Sadly, last on the filmmaking checklist is any sense of originality or creativity. Instead, we get borrowed bits and pieces of superior movies, like Jaws and The Abyss and yes, even Deep Blue Sea. The good news? If your brain needs a rest, you needn’t bother following The Meg’s plot, because you’ve seen it all before. Release: 2018 Grade: C-

 

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We get a lot of review requests along with links to private “screeners.” Mostly, these are low-budget movies so dreadful that they don’t even appear on Netflix or Amazon Prime – yet.  They have titles like Luciferina and The Haunting of Mia Moss and, in this case, Terror 5.

Often the movies are unfinished: The soundtrack might not match the video, the credits have yet to be added, that sort of thing. But occasionally these films have a certain rustic charm; the spirit of Ed Wood living on.

 

Terror 5

 

 

Terror 5, produced in 2016 but just now getting a video release, is an Argentinean horror film that follows several story threads with one key theme: revenge. Revenge on bad teachers, revenge on corrupt politicians, revenge on mean-spirited “friends,” and revenge, apparently, on one very naked couple.

The movie is a bit incoherent – there are apocalyptic zombies on the loose; I’m not at all sure why — but it’s never boring.  This is the IMDB plot description:

 

Storyline

While most of the residents of a small Argentinian town attend a funeral procession following a tragic building collapse, the few who do not will face terrors of their own in this mashup of urban legends from brother- filmmakers Sebastián and Federico Rotstein. Think bondage, torture, zombies…and governmental corruption. Juan goes on a date with Sonia to a school where students get even with teachers. Luco and Paulo create an elaborate plan to swap girlfriends. Two lovers escape into a motel for a night of passion, while a group of friends enjoys a snuff film. As their primal urges distract them all, local officials are judged innocent of the neglect that caused the building collapse-and then the horror really begins.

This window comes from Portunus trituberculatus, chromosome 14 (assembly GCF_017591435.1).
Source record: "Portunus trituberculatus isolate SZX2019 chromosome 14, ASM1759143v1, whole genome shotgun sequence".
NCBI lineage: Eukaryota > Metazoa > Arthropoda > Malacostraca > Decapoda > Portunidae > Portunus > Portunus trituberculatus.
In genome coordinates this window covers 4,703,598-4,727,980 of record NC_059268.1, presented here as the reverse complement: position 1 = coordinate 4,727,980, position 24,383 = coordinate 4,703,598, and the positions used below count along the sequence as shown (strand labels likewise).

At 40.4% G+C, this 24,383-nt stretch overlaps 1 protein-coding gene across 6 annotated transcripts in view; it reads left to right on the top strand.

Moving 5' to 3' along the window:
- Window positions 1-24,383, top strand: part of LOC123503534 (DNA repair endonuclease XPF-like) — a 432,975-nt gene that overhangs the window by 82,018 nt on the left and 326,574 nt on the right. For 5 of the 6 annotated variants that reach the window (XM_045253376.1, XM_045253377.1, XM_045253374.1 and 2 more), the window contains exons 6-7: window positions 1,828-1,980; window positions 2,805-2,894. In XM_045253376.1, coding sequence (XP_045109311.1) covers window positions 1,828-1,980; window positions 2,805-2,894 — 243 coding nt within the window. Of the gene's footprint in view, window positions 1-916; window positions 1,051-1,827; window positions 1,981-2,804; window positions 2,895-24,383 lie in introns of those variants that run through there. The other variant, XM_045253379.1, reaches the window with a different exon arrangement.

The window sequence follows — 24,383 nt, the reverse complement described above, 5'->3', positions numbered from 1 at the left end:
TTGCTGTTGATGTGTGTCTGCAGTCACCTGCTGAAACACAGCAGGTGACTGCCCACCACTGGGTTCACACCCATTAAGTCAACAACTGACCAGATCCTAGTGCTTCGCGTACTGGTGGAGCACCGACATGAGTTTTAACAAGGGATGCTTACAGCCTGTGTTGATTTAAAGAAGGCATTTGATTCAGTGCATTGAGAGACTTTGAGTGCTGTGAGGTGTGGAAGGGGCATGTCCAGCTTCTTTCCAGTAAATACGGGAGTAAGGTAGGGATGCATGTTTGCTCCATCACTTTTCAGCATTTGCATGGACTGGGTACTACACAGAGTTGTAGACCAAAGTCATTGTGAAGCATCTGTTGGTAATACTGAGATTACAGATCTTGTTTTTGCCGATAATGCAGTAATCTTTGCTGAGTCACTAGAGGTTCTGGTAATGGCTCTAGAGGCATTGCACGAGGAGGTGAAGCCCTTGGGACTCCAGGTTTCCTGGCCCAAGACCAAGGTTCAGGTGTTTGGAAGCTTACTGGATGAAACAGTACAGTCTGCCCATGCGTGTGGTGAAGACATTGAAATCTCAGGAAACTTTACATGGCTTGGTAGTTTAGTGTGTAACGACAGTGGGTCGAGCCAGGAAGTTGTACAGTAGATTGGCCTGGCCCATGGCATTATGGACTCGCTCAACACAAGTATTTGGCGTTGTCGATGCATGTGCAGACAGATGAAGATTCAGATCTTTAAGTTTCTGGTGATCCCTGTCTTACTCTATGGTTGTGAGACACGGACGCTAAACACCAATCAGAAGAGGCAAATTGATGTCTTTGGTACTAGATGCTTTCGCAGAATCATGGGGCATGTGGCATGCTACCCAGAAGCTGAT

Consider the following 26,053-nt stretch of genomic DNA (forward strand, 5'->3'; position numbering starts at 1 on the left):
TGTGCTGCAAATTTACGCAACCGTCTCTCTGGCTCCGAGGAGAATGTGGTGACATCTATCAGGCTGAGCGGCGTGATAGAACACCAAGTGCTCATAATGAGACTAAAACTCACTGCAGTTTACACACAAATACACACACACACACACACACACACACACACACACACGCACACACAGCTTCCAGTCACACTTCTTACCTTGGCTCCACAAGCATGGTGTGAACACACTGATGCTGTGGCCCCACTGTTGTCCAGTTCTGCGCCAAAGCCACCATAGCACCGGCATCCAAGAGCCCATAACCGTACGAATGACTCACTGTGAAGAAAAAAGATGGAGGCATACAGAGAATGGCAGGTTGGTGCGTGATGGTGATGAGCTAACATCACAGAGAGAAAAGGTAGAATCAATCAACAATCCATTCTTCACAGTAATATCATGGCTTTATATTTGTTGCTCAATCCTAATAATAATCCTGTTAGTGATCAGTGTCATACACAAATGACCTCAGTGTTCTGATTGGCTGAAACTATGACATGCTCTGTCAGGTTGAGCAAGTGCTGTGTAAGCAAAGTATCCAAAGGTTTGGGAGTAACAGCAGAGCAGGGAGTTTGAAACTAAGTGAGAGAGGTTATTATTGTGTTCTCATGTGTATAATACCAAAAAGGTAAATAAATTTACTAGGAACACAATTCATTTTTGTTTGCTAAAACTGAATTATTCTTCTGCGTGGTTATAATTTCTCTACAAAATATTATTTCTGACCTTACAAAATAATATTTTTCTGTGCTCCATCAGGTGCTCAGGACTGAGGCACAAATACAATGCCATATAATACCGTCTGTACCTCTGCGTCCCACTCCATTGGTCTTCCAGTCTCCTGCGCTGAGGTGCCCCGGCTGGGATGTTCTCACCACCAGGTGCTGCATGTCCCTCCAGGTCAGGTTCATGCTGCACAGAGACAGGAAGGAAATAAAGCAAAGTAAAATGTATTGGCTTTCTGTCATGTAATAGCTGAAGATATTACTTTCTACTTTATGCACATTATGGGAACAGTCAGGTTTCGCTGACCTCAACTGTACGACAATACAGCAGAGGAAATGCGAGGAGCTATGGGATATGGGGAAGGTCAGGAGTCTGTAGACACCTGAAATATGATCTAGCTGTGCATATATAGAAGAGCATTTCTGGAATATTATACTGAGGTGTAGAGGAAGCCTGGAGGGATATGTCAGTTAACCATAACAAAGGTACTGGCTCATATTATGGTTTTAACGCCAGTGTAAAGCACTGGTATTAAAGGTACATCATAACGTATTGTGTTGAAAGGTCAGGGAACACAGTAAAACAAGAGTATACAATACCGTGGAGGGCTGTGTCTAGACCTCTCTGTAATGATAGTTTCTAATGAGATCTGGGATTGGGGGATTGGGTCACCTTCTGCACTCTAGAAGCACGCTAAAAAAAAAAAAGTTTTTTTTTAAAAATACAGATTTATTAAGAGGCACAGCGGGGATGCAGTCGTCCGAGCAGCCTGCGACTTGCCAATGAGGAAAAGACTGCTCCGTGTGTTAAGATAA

One of the bright spots is actress Cecilia Cartasegna as “Gabriela,” a young woman who, after having sweaty, angry sex with her boyfriend, learns that their motel rendezvous is not as private as she had thought.

We e-mail interviewed Cecilia about her role in the film. (English is not her first language, but we thought her occasional grammatical slips were cute, so we left them in):

 

 

Cecilia Cartasegna

 

Grouch:  I thought you were very good in the film. I’d say that your character, Gabriela, and the man in the Joker makeup were probably the most memorable. Thank you for doing this short interview.

Cecilia:  Thank you! I love this movie.

Grouch:  The main theme of the movie seems to be justice: Revenge on corrupt politicians, revenge on cruel friends, and revenge on bad teachers. [Spoiler Alert!] But why were Gabriela and Hernan killed? What was their sin?

Cecilia:  I think their death was not about any sin, was a symptom of the horror in society.  No one is safe anywhere! Not even on the most intimate moment. Every character in this movie in deeply human and a sinner though. Every character is either corrupt, or coward or unjust, greedy. This two do not enjoy sex, it is awkward and bumpy.  They are both being used. I don’t think they even like each other. 

 

Above, Cecilia with actor Julian Larquier, who seems to be enjoying his work

 

Grouch:  It was ironic the way the men in masks were watching you have sex from behind the mirror, while at the same time the audience is watching you on a movie screen. How do you feel about an audience seeing you in such intimate scenes?